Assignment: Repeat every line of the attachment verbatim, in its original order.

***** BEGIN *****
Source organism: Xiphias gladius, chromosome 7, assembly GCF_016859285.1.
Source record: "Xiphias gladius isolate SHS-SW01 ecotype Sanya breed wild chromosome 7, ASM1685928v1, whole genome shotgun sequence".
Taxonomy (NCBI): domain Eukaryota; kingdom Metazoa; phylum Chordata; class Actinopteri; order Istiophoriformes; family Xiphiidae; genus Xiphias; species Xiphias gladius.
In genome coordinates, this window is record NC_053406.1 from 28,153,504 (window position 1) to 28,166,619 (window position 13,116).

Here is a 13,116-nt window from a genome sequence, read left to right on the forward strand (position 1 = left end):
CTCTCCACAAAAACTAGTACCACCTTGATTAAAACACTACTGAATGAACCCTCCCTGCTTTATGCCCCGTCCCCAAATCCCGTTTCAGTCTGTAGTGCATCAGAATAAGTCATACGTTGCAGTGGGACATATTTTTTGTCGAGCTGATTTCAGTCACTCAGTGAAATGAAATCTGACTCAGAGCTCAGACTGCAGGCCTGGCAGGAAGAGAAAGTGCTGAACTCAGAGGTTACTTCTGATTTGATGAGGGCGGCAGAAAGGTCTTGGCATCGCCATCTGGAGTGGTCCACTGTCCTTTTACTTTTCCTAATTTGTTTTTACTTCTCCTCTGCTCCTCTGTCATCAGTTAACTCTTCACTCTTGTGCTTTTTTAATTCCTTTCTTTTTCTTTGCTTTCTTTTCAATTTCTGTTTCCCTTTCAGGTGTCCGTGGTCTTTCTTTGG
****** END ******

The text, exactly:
Source organism: Xiphias gladius, chromosome 7, assembly GCF_016859285.1.
Source record: "Xiphias gladius isolate SHS-SW01 ecotype Sanya breed wild chromosome 7, ASM1685928v1, whole genome shotgun sequence".
Taxonomy (NCBI): domain Eukaryota; kingdom Metazoa; phylum Chordata; class Actinopteri; order Istiophoriformes; family Xiphiidae; genus Xiphias; species Xiphias gladius.
In genome coordinates, this window is record NC_053406.1 from 28,153,504 (window position 1) to 28,166,619 (window position 13,116).

Here is a 13,116-nt window from a genome sequence, read left to right on the forward strand (position 1 = left end):
CTCTCCACAAAAACTAGTACCACCTTGATTAAAACACTACTGAATGAACCCTCCCTGCTTTATGCCCCGTCCCCAAATCCCGTTTCAGTCTGTAGTGCATCAGAATAAGTCATACGTTGCAGTGGGACATATTTTTTGTCGAGCTGATTTCAGTCACTCAGTGAAATGAAATCTGACTCAGAGCTCAGACTGCAGGCCTGGCAGGAAGAGAAAGTGCTGAACTCAGAGGTTACTTCTGATTTGATGAGGGCGGCAGAAAGGTCTTGGCATCGCCATCTGGAGTGGTCCACTGTCCTTTTACTTTTCCTAATTTGTTTTTACTTCTCCTCTGCTCCTCTGTCATCAGTTAACTCTTCACTCTTGTGCTTTTTTAATTCCTTTCTTTTTCTTTGCTTTCTTTTCAATTTCTGTTTCCCTTTCAGGTGTCCGTGGTCTTTCTTTGG